Archive for November, 2010

Bayou Classic (37th Annual)

Saturday November 27, 2010 is the day the 37th annual Bayou Classic will be played. The Bayou Classic is a grid-iron grudge match between Grambling State University and Southern University. The series is tied at 18 wins apiece (18-18).

The first time I ever saw GSU or SU play was over 20 years ago. I believe I saw one of the teams playing on BET. Then I heard about the Bayou Classic and I’ve been hooked ever since.

In all of sports there is no game I would rather watch, this is my don’t miss game of the year. Thanks to State Farm Insurance I will be able to see the game on NBC (at 1 CST). This is the 15th year that State Farm has sponsored the game and the 20th year it will be broadcast on NBC (Thanks guys).

When I first started watching the Bayou Classic Eddie Robinson was still the coach of Grambling, if you don’t know who Eddie Robinson is, do yourself a favor and look him up. He is one of the greatest coaches in Football history. He was one of those coaches that cared about his players as people and not just as players.

What makes this game so much fun for me is the fact that I really don’t care who wins the game, I always start off rooting for GSU (because of Eddie Robinson) but I cheer for all the great plays (and there are usually many) and I end up rooting for who ever is losing, hoping they make a come back. On top of seeing a great football game, halftime features the battle of the bands, which is an event not to be missed.

This year, according to the records, SU will have it’s work cut out for them. GSU is 8-2 while SU is 2-8 but I have learned over the years that when it comes to grudge matches the records don’t mean a lot.

So if your not busy, or even if you are, take the time and treat yourself to an annual event that any sports fan will fall in love with.

The Ghosts of Cannae by Robert L. O’Connell

The Ghosts of Cannae: Hannibal and the Darkest Hour of the Roman RepublicThe Ghosts of Cannae: Hannibal and the Darkest Hour of the Roman Republic by Robert L. O’Connell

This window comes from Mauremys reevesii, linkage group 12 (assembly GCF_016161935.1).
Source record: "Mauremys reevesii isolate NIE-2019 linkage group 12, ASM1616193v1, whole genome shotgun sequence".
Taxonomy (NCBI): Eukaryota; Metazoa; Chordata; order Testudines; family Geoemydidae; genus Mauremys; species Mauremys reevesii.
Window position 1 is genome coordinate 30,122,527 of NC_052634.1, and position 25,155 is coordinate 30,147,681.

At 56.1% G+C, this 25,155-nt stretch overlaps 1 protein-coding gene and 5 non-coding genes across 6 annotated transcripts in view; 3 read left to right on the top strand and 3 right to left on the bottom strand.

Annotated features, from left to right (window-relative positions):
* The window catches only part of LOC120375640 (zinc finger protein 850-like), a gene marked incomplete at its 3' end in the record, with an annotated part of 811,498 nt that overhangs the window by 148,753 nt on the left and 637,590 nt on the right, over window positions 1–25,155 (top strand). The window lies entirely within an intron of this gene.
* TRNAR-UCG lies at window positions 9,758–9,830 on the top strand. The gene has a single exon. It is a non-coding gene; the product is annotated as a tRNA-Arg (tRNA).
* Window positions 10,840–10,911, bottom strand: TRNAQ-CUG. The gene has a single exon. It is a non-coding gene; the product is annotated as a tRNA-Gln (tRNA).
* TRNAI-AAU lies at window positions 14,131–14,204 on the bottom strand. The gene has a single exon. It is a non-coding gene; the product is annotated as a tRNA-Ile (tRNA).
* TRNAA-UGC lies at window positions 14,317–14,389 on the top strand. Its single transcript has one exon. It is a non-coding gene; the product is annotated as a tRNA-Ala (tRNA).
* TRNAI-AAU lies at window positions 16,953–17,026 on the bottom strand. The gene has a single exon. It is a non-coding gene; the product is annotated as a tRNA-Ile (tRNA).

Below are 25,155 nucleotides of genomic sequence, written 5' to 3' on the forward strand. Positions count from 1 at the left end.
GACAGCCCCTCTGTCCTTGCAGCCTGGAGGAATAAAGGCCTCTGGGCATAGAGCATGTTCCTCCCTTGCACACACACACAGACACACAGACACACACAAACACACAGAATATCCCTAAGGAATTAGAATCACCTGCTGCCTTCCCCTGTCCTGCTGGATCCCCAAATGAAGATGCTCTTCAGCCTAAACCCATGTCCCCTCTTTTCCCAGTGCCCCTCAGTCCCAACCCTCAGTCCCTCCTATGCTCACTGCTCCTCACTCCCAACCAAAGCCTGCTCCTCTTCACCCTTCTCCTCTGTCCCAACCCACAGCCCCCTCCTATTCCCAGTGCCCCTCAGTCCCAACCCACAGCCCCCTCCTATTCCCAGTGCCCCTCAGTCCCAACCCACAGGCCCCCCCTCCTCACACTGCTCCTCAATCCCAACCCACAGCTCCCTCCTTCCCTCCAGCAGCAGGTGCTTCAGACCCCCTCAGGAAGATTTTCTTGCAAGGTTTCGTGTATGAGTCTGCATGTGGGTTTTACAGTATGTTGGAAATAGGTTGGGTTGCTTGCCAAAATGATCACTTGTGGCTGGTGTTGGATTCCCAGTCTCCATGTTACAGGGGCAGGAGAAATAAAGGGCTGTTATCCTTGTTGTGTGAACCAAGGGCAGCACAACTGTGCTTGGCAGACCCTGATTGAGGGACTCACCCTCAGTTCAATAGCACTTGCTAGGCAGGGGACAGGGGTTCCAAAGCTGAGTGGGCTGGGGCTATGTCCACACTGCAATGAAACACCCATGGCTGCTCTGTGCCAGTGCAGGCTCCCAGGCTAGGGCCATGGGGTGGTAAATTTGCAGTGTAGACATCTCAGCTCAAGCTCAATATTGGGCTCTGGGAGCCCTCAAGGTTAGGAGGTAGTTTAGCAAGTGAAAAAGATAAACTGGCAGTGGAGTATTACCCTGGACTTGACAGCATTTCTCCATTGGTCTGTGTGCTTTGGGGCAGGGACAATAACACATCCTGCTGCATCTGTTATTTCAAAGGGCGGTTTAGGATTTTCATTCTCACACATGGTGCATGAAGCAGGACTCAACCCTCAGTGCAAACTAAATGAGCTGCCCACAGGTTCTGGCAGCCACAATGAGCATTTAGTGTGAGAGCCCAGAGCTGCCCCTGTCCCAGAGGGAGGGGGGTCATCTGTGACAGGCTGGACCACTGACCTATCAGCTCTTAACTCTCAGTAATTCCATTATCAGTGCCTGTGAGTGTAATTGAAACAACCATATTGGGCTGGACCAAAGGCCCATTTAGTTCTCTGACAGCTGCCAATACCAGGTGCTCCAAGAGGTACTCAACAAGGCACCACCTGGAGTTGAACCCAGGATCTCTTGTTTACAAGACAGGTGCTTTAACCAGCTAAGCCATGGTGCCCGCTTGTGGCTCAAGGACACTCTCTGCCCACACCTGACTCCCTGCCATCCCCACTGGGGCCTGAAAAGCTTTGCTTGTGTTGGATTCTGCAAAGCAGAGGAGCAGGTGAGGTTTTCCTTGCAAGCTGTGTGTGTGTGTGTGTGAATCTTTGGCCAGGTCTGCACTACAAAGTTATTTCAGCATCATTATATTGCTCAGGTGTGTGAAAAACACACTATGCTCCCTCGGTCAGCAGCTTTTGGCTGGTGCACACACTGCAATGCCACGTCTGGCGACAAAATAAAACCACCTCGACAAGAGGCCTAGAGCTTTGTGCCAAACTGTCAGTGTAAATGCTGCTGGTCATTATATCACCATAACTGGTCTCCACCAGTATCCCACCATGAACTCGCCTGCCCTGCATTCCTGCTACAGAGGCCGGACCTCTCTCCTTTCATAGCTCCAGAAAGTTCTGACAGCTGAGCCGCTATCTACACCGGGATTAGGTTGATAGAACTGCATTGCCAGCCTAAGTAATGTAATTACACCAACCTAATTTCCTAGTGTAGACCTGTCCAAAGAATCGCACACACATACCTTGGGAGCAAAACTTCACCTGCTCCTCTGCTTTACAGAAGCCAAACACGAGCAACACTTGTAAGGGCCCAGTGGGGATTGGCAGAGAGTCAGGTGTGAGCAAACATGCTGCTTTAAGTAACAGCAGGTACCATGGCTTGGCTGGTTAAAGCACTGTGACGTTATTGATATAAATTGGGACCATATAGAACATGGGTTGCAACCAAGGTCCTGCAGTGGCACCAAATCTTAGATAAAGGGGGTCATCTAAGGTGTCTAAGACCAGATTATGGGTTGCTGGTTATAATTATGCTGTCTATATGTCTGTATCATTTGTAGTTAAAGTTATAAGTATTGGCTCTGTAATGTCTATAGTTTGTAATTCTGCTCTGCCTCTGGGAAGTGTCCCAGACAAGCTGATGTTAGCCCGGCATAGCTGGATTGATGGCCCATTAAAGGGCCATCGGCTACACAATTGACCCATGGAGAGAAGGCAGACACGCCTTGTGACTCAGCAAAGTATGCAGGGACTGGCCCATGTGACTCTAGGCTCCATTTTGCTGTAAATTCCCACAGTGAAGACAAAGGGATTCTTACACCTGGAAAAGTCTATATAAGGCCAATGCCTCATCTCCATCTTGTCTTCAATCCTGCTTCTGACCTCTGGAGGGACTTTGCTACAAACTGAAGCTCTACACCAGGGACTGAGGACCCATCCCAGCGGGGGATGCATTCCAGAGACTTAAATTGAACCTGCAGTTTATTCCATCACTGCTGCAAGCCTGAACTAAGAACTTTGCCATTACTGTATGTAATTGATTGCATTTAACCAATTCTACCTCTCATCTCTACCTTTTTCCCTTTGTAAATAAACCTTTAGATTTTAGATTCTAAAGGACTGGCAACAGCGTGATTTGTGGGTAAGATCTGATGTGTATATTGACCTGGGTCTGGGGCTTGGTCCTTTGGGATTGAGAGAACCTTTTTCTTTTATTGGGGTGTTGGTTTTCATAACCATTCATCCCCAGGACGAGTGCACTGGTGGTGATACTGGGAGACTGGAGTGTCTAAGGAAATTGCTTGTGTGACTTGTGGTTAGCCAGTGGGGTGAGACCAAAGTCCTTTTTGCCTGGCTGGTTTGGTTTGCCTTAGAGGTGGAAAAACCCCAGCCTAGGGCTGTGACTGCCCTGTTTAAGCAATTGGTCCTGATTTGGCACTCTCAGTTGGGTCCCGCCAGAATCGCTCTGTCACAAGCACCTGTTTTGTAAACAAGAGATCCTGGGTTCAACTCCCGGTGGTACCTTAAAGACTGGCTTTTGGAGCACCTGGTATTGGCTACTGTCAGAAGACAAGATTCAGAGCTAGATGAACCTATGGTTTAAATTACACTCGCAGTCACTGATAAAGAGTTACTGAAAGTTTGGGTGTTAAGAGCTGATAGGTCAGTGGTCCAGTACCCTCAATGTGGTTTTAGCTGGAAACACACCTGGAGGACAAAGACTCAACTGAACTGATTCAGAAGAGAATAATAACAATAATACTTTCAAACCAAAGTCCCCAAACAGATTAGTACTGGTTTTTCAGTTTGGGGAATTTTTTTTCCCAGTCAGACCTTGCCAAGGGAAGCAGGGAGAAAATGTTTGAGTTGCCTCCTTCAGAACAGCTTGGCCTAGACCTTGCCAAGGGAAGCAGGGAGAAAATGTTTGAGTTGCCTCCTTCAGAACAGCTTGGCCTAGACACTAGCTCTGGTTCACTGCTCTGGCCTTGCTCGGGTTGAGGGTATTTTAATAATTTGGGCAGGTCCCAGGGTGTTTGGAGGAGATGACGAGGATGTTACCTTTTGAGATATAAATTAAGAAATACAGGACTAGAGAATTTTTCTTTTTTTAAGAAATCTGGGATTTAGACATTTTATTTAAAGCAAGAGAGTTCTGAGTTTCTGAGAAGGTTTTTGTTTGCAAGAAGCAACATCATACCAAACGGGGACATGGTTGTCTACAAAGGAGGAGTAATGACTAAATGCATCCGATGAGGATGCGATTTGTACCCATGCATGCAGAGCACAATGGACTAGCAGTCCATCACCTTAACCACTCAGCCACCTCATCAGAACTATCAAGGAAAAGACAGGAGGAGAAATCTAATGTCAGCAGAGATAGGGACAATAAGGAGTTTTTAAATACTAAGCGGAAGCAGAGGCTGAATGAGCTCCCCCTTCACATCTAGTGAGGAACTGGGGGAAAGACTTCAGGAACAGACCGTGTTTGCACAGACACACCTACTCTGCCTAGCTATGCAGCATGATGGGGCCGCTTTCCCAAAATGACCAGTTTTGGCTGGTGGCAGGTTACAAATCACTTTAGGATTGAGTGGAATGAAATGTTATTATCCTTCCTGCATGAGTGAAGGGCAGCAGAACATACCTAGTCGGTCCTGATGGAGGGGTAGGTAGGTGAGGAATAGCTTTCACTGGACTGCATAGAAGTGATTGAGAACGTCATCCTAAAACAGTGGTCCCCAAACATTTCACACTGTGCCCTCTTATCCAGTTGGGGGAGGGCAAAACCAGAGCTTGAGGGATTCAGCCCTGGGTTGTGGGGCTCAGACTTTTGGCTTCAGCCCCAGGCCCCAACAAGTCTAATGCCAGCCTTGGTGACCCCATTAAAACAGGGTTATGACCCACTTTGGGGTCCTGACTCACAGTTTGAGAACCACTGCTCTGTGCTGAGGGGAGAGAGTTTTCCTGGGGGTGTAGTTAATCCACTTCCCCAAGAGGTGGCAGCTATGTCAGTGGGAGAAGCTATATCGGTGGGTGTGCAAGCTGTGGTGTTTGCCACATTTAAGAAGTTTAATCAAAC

My rating: 4 of 5 stars

This is the book to read if you want to learn about the most brutal and bloodiest day of battle in history. At Cannae, Hannibal traps the Roman army (approx. 86,000) and the slaughter begins. The ghosts of Cannae refers to the few Roman soldiers that survived the battle and were banished for their failure/cowardice.

The book starts with what we know and how we know it. Robert L. O’Connell tells the story of the battle and the major players but he also delves into the mind set of Hannibal and the Romans (as best he could) to help us understand the “Hows and Whys” behind the war between Carthage and Rome.

At times the book feels a bit daunting with all the unfamiliar Latin names and through history the names of places have changed. Even though at times you feel like you are reading a history book O’Connell does an excellent job of personalizing the major players enough that the book tends to read like a novel. The story covers the entire “Second Punic War”. But the battle at Cannae is the center piece and the turning point of the war.

This is an impressively written story about a legendary battle, and the lessons learned from it are as relevant today as ever. I believe that Robert L. O’Connell has done his homework and has written about the most accurate version of this war as possible.

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What a Difference a Dog Makes by Dana Jennings

What a Difference a Dog Makes: Big Lessons on Life, Love and Healing from a Small PoochWhat a Difference a Dog Makes: Big Lessons on Life, Love and Healing from a Small Pooch by Dana Jennings
My rating: 4 of 5 stars

This book isn’t just about the lessons the writer, Dana Jennings, learned from his dog while battling cancer. The story reads more like a biography told through the pets of his life. Dana Jennings tells stories about many of the animals in his life. Bijou, a miniature poodle, is the dog that teaches him the (zen) lessons that helps him get through his cancer treatments.

Dana Jennings writes with humor and his writing is a perfect balance between being personal enough to make it uniquely his and yet broad enough that anyone can and will relate. Anyone that has ever owned (or been owned) by a pet will totally enjoy this book, and anyone that has ever had a serious illness while owning a dog will relate to the healing power of a dog.

As a previous dog owner and a current cat owner, this book was a hit and I thoroughly enjoyed it. The only chapter that was a slight miss for me was the “Cat Chapter” it wasn’t much of a nod to cats, but then again it’s a book about the difference a dog makes.

I would recommend this book to anyone with or without a dog (or cancer).

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